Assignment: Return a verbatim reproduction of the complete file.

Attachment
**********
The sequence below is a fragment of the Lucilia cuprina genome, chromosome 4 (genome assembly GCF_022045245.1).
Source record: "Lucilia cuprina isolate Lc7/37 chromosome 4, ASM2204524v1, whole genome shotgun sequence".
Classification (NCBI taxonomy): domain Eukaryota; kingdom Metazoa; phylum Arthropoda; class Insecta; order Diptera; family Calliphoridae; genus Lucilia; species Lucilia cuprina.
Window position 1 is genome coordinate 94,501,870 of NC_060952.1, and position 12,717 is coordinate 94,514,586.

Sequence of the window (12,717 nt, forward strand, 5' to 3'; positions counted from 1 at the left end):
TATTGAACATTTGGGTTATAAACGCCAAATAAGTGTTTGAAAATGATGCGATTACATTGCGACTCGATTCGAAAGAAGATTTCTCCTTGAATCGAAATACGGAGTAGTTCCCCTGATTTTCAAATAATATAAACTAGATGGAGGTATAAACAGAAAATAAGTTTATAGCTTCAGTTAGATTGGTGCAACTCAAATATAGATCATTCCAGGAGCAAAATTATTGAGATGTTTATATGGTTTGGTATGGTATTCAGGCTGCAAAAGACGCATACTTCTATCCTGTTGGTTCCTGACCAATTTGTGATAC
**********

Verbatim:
The sequence below is a fragment of the Lucilia cuprina genome, chromosome 4 (genome assembly GCF_022045245.1).
Source record: "Lucilia cuprina isolate Lc7/37 chromosome 4, ASM2204524v1, whole genome shotgun sequence".
Classification (NCBI taxonomy): domain Eukaryota; kingdom Metazoa; phylum Arthropoda; class Insecta; order Diptera; family Calliphoridae; genus Lucilia; species Lucilia cuprina.
Window position 1 is genome coordinate 94,501,870 of NC_060952.1, and position 12,717 is coordinate 94,514,586.

Sequence of the window (12,717 nt, forward strand, 5' to 3'; positions counted from 1 at the left end):
TATTGAACATTTGGGTTATAAACGCCAAATAAGTGTTTGAAAATGATGCGATTACATTGCGACTCGATTCGAAAGAAGATTTCTCCTTGAATCGAAATACGGAGTAGTTCCCCTGATTTTCAAATAATATAAACTAGATGGAGGTATAAACAGAAAATAAGTTTATAGCTTCAGTTAGATTGGTGCAACTCAAATATAGATCATTCCAGGAGCAAAATTATTGAGATGTTTATATGGTTTGGTATGGTATTCAGGCTGCAAAAGACGCATACTTCTATCCTGTTGGTTCCTGACCAATTTGTGATAC